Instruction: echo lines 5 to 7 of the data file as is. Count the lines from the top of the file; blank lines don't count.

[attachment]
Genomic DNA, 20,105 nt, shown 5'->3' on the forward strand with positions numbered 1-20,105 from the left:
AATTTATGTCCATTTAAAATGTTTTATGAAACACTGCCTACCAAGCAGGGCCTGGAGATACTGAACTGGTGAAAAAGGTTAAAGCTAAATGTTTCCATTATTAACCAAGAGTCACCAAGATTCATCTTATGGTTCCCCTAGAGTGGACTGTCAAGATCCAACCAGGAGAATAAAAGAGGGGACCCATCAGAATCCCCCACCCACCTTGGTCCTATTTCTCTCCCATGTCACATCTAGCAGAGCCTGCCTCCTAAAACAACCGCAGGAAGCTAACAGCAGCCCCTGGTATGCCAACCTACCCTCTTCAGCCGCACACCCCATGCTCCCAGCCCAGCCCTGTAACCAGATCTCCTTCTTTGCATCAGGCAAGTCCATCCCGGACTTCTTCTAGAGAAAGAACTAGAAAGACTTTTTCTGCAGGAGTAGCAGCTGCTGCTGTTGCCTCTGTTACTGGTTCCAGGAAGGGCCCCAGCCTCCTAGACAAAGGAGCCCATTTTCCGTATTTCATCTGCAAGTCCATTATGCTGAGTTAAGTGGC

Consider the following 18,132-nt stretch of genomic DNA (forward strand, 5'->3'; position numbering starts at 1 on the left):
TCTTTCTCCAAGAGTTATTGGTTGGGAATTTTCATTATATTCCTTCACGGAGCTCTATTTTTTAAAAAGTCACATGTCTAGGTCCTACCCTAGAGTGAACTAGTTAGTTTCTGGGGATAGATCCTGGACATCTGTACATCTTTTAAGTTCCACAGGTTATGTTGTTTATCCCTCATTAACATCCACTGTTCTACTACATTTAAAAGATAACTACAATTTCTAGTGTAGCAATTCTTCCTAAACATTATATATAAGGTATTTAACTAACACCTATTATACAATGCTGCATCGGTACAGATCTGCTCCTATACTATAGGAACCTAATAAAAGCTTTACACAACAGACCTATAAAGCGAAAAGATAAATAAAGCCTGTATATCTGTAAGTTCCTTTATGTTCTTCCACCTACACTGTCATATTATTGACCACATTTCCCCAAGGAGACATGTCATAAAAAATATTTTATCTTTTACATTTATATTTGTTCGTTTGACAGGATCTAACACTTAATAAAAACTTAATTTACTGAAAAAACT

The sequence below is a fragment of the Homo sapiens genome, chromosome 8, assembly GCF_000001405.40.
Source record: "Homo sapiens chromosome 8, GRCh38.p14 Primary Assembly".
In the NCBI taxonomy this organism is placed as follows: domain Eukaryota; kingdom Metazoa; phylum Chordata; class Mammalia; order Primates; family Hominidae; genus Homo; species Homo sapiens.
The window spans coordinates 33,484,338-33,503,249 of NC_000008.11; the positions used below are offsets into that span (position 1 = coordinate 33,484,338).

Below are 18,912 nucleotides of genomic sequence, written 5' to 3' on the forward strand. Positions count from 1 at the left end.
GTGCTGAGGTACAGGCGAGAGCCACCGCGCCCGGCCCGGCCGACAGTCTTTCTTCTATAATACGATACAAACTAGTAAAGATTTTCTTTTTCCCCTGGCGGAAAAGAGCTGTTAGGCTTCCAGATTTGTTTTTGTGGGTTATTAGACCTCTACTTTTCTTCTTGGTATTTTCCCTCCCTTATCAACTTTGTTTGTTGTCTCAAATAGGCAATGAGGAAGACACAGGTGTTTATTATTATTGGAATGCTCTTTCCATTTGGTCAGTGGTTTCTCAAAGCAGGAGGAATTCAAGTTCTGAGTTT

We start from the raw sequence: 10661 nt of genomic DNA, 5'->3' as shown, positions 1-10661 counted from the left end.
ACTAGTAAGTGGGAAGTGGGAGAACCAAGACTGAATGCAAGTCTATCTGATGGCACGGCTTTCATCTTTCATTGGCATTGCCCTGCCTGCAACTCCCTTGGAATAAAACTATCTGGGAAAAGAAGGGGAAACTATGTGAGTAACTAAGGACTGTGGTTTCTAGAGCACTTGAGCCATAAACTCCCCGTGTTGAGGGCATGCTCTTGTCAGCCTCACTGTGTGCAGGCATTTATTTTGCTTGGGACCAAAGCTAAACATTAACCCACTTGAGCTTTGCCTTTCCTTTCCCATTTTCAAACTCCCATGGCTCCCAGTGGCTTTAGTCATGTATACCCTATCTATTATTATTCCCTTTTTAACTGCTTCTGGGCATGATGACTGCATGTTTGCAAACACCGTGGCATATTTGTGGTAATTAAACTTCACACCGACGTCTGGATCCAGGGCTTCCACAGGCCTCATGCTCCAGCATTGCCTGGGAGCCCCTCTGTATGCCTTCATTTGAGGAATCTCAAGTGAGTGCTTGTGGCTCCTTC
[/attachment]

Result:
The sequence below is a fragment of the Homo sapiens genome, chromosome 8, assembly GCF_000001405.40.
Source record: "Homo sapiens chromosome 8, GRCh38.p14 Primary Assembly".
In the NCBI taxonomy this organism is placed as follows: domain Eukaryota; kingdom Metazoa; phylum Chordata; class Mammalia; order Primates; family Hominidae; genus Homo; species Homo sapiens.